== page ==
An investigation of the product of two linear functions such that the tho functions are tangent to the product.


Nathan Wisdom


In this Exploration we want to find two linear functions f(x) and g(x) such that their product

is tangent to each of f(x) and g(x) at two distinct points.

Without using any algebraic manipulation let us consider the function f(x) =x and g(x) = -x. Now plot on the same graph f, g, and h(x) = f(x) g(x)

The graph is shown


This produce a graph with roots {-1,0,1}and no tangent line.

Suppose we modify f(x) so that f(x) = (x+1) then graph the h(x) . The graph is shown here

This appeas to be the graphs we are looking for, but how do we know that the points (-1,0) and (0,0) are tangents to the curve?

We can now look at the parabola and calculate the the tangent to any point using calculus. We know that the slope at any point on the curve is equal to the slope of the tangent line to that point. The slope for the curve is given by the equation h'(x) = -2x-1. Now we can test the points (-1,0) and (0,0) for tangency to the curve.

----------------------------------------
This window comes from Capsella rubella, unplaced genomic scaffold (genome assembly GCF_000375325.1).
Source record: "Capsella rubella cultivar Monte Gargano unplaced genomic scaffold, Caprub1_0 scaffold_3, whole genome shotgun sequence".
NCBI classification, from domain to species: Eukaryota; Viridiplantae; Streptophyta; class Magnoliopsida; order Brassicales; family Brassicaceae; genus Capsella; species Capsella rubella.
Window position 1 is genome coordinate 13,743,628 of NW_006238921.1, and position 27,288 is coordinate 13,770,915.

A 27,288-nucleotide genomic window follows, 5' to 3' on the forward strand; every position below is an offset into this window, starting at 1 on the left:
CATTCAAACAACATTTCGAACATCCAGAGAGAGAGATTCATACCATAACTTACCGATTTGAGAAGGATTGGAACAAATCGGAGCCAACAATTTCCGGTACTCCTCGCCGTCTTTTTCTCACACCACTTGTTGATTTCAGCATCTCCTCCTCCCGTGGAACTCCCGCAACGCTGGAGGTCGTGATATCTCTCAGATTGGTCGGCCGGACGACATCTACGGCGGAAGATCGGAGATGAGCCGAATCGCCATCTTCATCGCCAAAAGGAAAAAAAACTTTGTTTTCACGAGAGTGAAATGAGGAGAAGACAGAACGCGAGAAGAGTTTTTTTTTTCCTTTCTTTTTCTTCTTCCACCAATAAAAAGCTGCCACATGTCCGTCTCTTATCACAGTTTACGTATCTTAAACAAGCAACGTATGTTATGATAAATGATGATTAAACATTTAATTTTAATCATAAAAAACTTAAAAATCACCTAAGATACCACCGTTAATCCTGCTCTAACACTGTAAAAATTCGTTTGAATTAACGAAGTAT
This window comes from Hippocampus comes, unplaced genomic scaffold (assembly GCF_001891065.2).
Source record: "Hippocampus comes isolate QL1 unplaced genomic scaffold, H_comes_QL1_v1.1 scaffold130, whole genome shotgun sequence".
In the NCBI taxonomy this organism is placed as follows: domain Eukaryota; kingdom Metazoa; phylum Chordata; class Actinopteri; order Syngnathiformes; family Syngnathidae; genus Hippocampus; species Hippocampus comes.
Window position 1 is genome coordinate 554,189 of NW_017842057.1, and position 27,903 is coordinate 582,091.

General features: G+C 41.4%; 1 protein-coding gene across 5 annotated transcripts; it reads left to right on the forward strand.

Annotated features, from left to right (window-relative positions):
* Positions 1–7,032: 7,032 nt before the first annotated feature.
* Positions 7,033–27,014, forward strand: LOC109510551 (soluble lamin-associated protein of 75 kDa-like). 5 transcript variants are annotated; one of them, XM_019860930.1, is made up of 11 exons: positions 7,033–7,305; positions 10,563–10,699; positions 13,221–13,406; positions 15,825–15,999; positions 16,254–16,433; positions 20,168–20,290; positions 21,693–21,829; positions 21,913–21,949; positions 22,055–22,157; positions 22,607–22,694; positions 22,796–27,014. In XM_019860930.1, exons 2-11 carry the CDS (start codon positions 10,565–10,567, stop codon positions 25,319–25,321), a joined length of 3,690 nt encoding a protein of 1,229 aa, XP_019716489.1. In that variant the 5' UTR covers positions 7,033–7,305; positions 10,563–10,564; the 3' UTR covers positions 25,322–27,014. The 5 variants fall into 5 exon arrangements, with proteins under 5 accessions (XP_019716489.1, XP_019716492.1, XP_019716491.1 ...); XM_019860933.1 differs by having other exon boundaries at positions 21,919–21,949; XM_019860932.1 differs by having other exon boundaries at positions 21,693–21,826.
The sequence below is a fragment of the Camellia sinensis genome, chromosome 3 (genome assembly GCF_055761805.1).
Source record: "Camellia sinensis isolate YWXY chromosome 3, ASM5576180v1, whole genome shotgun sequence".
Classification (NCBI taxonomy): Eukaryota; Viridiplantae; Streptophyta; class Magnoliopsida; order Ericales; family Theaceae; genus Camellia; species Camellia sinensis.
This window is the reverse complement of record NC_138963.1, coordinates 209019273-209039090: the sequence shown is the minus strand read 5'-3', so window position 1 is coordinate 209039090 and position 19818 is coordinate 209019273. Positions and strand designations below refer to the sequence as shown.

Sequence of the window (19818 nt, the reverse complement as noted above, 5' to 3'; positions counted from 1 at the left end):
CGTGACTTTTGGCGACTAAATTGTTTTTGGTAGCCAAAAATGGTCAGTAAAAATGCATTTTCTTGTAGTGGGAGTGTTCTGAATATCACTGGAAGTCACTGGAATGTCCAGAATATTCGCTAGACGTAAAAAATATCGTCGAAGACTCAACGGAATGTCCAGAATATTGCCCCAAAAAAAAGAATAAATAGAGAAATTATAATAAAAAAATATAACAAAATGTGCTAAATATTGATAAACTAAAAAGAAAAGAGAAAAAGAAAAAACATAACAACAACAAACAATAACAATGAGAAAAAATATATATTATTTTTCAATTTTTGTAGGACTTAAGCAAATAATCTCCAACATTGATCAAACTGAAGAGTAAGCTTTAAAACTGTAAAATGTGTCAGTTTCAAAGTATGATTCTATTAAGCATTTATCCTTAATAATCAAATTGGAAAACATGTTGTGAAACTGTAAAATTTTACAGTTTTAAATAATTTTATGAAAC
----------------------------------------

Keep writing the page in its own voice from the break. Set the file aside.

If we evaluate h'(-1) we get 1. The equation of the line with slope 1, passing through (-1, 0) is y= x+1. This equation is f(x).

Similarly the equation of the linewith slope -1 and passing through (0, 0) is g(x). Thus the two lines are indeed tangents and we are done.

Is this the only solution? Can we get a family of solutions by simple transformation? Click here to see one such transformations and click here to see another.

How is the parabola related to the lines from which it was formed?